I may have posted this before, but my tipping point was the following conversation:

        Random stranger — How did your mother die?
        Me — She was murdered.
        Random stranger — Did she deserve it?
        Me — *shocked look of horror* …….. *look down at magazine*

        • I remember your posting this before – horrifying. WTF is wrong with people? Who the hell would even ask how a perfect stranger’s mother died? My close friend’s mother died years ago, before I met my friend, and I have never once asked her how she died. I figure it’s none of my business unless she volunteers the info.

          • Heatheresq :

            I am sorry, but can you please post a link to this post. Who would ever touch someone else on a plane. A stranger?!?!?

          • AnonInfinity :

            I am used to questions about this aspect of my past because my aunt and uncle adopted me after it happened. I always refer to them as Aunt X and Uncle Y, even though they are my legal parents because it’s an awkward situation to call them Mom and Dad. It doesn’t even register to me that it’s confusing with strangers, so sometimes they’ll ask what happened to my parents. It’s happened my whole life, so I don’t mind at all. I thought I’d literally answered it all (How did it happen? Why did it happen? Did they ever catch the person? ), until that plane ride.

        • My jaw literally dropped when I read that. I’m sorry you had to deal with that.

          • why did you even engage them though opening the door? ie , why did they know your mother died? just curious. my strategy on the plane is just to not share anything that opens the door to things i don’t want to talk about. or talking at all, most times.

          • AnonInfinity :

            I answered above, anon, but I’ll reply again so you’ll know that I don’t introduce myself as, “Hi, I’m AnonInfinity, my mother died.”

            My aunt and uncle adopted me after it happened. I always refer to them as Aunt X and Uncle Y, even though they are my legal parents because it’s an awkward situation to call them Mom and Dad. It doesn’t even register to me that it’s confusing with strangers, so sometimes they’ll ask what happened to my parents. It’s just how I talk about my past. Like, when you’d say, “When my mom used to tuck me in, she’d read me stories.” I’d say, “When my Aunt used to tuck me in, she’d read me stories.”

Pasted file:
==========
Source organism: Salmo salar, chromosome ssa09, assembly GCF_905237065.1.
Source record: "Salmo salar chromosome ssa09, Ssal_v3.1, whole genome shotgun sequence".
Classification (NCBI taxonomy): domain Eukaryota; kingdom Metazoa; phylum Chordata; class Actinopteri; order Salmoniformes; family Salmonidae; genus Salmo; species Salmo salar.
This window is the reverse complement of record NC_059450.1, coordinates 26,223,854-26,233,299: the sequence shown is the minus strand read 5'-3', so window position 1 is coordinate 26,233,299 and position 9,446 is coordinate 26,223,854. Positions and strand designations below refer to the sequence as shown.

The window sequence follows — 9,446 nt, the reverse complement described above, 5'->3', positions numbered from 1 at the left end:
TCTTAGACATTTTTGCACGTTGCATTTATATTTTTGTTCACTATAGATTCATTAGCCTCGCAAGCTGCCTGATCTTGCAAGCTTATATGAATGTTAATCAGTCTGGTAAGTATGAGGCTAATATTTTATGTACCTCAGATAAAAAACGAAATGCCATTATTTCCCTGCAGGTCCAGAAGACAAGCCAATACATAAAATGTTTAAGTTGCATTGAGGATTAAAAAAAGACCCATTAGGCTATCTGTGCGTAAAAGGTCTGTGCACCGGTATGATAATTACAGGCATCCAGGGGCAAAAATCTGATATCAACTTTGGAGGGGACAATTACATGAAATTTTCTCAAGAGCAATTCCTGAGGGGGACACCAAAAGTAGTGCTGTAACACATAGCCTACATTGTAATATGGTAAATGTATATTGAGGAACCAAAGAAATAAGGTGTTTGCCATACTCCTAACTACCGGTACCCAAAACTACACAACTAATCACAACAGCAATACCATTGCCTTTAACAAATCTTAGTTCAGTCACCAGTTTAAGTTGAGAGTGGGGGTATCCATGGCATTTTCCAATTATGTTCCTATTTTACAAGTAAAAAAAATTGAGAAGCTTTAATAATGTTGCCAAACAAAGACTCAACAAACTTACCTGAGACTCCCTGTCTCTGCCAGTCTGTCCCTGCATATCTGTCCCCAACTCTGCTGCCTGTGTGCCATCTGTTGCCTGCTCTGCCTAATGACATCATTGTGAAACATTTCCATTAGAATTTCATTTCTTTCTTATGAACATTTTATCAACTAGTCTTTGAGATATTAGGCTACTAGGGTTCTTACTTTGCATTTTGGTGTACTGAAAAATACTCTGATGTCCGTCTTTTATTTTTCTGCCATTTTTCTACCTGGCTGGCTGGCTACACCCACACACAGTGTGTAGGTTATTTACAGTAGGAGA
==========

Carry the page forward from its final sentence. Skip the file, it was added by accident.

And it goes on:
I don’t mind talking about the death at all because it’s part of my past and nothing to be ashamed of.

      • I sleep. That usually does it. Although on one occasion someone woke me up to ask me to open the window shade (I always take the window seat) because she wanted to look out.

        I declined and went back to sleep. I don’t understand the lack of boundaries. It’s hard enough to deal with the limited space without that.

        • Was she four years old? Because otherwise – inexcusable. What is wrong with people? Only time I will wake up sleepers is if I have to use the bathroom and am trapped by the window (and I try to avoid window seats at all costs), and I usually warn them in advance that I will need to get up during the flight and offer to change seats with them.

        • Another Laura :

          My most memorable flight was one that I took when I had two small babies at home and was flying coast-to-coast at ungodly hours.

          I was asleep (reclined) when the flight attendant WOKE ME UP (sorry for the Ellen caps) and told me to move my seat forward because the guy behind me wanted me to. This was pre-9/11 but I still wonder why I complied, other than that I was so tired…too tired to argue.